Jewish leaders describe Corbyn meeting as ‘disappointing’

Jeremy Corbyn apologises for anti-Semitism within Labour Party

Jeremy Corbyn: Jewish leaders said the proposals he advanced during their meeting fell short of the minimum level of action the problem required. Photograph: Dan Kitwood/ Getty Images

Jeremy Corbyn: Jewish leaders said the proposals he advanced during their meeting fell short of the minimum level of action the problem required. Photograph: Dan Kitwood/ Getty Images

 

Jewish community leaders have described a meeting with Jeremy Corbyn as “a disappointing missed opportunity” to address the problem of anti-Semitism in the Labour Party.

The Board of Deputies of British Jews and the Jewish Leadership Council said after the 2½-hour meeting at Westminster that the Labour leader failed to agree to any of the concrete actions they had called for.

“We welcome the fact that Mr Corbyn’s words have changed but it is action by which the Jewish community will judge him and the Labour Party. Our sole objective from this meeting was to build trust with Mr Corbyn, but this will not be possible until and unless he and the party turn their many strong words against anti-Semitism into equally strong actions in order to bring about a deep cultural change in his supporters’ attitude to Jews,” they said.

Writing in the Evening Standard ahead of the meeting, Mr Corbyn apologised for anti-Semitism within the Labour Party and admitted that he had not done enough to deal with the problem. But the Jewish leaders said the proposals he advanced during their meeting fell short of the minimum level of action the problem required.

Unprecedented protest

The two groups, which made an unprecedented protest last month about the Labour leader’s failure to tackle anti-Semitism, identified actions they wanted the party to take.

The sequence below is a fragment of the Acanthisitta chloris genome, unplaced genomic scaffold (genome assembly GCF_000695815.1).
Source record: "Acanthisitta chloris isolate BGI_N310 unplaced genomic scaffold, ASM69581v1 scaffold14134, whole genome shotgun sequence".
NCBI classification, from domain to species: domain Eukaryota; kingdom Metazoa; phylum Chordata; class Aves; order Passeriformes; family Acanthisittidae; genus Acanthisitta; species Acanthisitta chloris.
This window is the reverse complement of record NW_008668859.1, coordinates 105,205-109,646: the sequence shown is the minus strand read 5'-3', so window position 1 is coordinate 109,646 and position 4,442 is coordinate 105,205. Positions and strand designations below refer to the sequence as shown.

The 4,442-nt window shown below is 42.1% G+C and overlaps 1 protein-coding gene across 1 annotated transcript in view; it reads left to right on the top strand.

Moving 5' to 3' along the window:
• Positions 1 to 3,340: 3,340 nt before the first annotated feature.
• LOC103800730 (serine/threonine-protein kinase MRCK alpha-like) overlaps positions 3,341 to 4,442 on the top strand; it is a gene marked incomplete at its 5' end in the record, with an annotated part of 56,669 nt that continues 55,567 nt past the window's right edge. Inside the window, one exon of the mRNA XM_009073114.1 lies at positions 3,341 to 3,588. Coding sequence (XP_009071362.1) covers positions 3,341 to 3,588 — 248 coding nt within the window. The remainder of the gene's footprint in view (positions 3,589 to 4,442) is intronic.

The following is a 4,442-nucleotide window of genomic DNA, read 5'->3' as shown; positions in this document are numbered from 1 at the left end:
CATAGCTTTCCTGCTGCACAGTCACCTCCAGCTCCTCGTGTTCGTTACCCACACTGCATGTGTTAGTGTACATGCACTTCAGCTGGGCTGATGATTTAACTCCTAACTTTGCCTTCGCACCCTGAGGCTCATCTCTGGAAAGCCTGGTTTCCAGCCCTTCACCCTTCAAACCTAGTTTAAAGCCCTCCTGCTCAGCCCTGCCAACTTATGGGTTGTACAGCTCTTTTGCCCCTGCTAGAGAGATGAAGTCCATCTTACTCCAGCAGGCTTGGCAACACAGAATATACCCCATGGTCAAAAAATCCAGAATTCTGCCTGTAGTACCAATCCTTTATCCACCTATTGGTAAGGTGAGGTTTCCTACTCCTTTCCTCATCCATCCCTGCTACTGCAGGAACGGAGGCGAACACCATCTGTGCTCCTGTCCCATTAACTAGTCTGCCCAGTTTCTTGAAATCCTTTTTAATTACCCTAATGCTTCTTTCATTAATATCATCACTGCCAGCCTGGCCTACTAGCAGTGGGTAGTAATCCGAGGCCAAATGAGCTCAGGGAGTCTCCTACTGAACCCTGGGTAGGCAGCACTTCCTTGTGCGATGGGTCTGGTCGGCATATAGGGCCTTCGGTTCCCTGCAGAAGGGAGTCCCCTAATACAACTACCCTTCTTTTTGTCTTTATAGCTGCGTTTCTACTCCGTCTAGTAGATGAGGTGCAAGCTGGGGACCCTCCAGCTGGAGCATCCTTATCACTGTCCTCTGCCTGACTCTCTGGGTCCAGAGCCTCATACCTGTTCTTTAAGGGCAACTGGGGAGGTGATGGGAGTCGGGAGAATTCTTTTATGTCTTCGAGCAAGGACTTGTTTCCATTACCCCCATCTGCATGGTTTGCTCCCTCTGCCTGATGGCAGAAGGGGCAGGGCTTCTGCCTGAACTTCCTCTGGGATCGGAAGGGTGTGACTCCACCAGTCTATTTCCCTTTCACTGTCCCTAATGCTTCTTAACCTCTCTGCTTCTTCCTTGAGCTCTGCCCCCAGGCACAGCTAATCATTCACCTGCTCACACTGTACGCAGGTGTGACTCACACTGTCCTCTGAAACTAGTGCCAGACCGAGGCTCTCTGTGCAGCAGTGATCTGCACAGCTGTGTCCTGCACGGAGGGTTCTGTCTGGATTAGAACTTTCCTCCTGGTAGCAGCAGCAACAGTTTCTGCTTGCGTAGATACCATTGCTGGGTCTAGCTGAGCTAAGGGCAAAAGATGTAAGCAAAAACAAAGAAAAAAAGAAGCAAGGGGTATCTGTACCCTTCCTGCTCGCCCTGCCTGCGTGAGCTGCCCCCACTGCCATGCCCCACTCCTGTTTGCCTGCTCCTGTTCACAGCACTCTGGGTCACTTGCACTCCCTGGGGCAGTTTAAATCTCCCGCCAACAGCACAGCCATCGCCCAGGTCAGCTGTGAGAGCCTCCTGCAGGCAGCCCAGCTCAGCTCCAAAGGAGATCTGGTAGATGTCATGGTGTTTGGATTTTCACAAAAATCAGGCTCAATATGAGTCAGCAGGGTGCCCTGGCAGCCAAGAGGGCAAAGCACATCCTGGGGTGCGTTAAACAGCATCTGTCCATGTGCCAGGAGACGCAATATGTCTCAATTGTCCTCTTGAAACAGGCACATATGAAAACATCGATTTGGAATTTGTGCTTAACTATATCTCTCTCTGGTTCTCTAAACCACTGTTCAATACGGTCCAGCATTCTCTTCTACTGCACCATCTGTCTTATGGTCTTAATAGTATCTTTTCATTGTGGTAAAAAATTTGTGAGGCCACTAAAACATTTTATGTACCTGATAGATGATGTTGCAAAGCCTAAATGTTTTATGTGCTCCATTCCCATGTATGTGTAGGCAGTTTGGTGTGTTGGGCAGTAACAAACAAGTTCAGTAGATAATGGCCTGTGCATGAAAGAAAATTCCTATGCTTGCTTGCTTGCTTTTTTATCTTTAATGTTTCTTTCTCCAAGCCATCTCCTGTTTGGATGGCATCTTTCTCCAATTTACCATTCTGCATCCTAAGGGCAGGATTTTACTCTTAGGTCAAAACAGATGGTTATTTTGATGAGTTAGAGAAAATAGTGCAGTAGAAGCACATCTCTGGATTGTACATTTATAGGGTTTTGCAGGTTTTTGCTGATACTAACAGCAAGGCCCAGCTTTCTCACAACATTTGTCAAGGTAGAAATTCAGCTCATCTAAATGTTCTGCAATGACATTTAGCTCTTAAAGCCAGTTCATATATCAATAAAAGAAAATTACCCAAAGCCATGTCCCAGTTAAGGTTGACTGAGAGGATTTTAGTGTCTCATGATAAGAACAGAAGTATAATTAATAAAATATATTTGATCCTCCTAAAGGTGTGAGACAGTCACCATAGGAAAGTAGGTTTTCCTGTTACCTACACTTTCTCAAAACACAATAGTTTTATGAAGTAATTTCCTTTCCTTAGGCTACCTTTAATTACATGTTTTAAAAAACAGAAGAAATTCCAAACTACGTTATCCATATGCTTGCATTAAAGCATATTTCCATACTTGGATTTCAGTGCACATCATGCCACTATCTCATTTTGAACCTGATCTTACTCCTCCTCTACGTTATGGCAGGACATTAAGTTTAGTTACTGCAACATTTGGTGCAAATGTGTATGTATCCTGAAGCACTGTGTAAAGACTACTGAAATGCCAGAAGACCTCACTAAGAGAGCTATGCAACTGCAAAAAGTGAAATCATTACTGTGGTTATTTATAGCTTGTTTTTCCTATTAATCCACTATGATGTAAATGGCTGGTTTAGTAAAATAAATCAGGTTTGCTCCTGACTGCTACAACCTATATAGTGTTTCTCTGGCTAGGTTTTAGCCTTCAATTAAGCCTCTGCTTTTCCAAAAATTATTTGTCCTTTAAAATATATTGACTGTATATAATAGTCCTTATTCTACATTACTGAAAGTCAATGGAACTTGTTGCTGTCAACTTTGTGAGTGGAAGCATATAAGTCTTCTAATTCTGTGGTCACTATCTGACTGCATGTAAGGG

They wanted a fixed timetable to deal with anti-Semitism cases; that they should expedite the long-standing cases involving Ken Livingstone and Jackie Walker; that no MP should share a platform with somebody expelled or suspended for anti-Semitism; that Labour adopt the full International Holocaust Remembrance Alliance (IHRA) definition of anti-Semitism with all its examples and clauses; and that an independent ombudsman should oversee its disciplinary process.

The IHRA definition, which the British government accepts, describes anti-Semitism as “a certain perception of Jews, which may be expressed as hatred toward Jews. Rhetorical and physical manifestations of anti-Semitism are directed toward Jewish or non-Jewish individuals and/or their property, toward Jewish community institutions and religious facilities.”

The examples it cites include criticisms which target Israel, if this was “conceived as a Jewish collectivity” and “denying the Jewish people their right to self-determination, eg, by claiming that the existence of a State of Israel is a racist endeavour”. But the definition says that “criticism of Israel similar to that levelled against any other country cannot be regarded as anti-Semitic”.

In his Evening Standard article, Mr Corbyn said that anti-Zionism was not in itself anti-Semitic but he acknowledged that “individuals on the fringes of the movement of solidarity with the Palestinian people can stray into anti-Semitic views”.

Speaking after Tuesday night’s meeting, the Labour leader described it as “positive and constructive” and promised further engagement with Jewish community organisations.